Does the type of matrix matter? A quantitative review of the evidence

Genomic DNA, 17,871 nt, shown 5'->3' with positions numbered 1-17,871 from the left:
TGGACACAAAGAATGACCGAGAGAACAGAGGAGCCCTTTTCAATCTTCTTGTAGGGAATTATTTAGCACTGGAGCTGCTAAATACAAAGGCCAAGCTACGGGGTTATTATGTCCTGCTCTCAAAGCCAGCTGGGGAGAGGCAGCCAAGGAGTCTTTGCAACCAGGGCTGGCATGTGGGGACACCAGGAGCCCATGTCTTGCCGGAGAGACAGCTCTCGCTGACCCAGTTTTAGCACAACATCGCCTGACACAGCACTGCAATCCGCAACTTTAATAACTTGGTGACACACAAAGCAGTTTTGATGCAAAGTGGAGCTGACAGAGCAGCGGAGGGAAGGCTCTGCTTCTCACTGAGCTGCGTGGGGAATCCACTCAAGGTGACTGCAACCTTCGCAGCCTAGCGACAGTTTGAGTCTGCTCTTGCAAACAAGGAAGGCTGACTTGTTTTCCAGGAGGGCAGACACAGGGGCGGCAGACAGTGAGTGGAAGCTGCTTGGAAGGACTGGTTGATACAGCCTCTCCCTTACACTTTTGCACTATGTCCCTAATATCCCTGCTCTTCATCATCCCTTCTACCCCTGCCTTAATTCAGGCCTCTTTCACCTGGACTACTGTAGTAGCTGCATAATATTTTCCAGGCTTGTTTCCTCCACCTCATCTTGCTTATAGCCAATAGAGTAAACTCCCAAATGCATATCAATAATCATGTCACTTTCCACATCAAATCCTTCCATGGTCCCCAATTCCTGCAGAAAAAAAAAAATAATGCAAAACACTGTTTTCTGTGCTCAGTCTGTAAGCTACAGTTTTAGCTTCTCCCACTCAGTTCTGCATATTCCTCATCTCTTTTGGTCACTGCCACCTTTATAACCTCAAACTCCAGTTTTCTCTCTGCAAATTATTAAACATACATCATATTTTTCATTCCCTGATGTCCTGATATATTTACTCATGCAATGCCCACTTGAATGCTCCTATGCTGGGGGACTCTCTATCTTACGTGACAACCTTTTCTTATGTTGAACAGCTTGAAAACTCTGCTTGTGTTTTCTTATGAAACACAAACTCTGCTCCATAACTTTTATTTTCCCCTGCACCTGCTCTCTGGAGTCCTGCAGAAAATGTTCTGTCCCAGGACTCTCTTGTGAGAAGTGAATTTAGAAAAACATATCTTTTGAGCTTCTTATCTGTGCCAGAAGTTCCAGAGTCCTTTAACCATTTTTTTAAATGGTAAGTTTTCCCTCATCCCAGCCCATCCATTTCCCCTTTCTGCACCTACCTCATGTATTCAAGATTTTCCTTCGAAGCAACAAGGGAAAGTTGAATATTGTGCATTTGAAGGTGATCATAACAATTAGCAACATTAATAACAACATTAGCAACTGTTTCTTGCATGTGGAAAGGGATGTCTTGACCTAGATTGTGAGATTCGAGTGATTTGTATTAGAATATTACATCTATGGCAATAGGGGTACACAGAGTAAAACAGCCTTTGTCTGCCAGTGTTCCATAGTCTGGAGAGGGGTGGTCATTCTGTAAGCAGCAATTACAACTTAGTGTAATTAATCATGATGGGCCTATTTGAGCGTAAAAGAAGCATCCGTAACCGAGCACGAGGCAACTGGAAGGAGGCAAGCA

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It has been increasingly recognized that the type of matrix surrounding habitat patches can affect biodiversity in landscapes, but there were only qualitative reviews of the subject focused on particular taxonomic groups. We present a quantitative review of studies from 1985 to 2008 that compared effects of different matrix types on individuals, populations and communities. We compiled 104 studies, most on animals, covering a broad range of landscape types and spatial scales. Most studies were empirical, focused on individuals and communities, and evaluated abundance/richness in the patch as the dependent variable. The type of matrix surrounding habitat patches influenced the studied parameters in 95% of the studies, but such effects were overall smaller compared to patch size or isolation effects. Matrix type effects were strongly species-specific, with different species responding differently to matrix type in 96% of studies comparing species or group of species. In 88% of studies, matrix types more similar in structure to the patch had higher quality for the studied organisms from the point of view of functional connectivity. Overall, the type of matrix is important, but patch size and isolation are the main determinants of ecological parameters in landscapes. Matrix quality generally increases with increasing structural similarity with habitat patches, a pattern that could be used as a general guideline for management of the matrix in fragmented landscapes.